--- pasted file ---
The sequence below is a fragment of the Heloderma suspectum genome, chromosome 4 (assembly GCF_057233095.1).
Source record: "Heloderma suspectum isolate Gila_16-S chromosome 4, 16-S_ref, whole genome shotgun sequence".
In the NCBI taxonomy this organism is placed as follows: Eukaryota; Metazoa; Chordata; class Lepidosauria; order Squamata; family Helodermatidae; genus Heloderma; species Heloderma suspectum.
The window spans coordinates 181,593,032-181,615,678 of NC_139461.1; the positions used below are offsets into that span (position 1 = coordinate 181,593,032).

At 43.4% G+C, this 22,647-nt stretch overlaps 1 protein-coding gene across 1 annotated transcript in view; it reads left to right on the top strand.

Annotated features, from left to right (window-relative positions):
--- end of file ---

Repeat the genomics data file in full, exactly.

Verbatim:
The sequence below is a fragment of the Heloderma suspectum genome, chromosome 4 (assembly GCF_057233095.1).
Source record: "Heloderma suspectum isolate Gila_16-S chromosome 4, 16-S_ref, whole genome shotgun sequence".
In the NCBI taxonomy this organism is placed as follows: Eukaryota; Metazoa; Chordata; class Lepidosauria; order Squamata; family Helodermatidae; genus Heloderma; species Heloderma suspectum.
The window spans coordinates 181,593,032-181,615,678 of NC_139461.1; the positions used below are offsets into that span (position 1 = coordinate 181,593,032).

At 43.4% G+C, this 22,647-nt stretch overlaps 1 protein-coding gene across 1 annotated transcript in view; it reads left to right on the top strand.

Annotated features, from left to right (window-relative positions):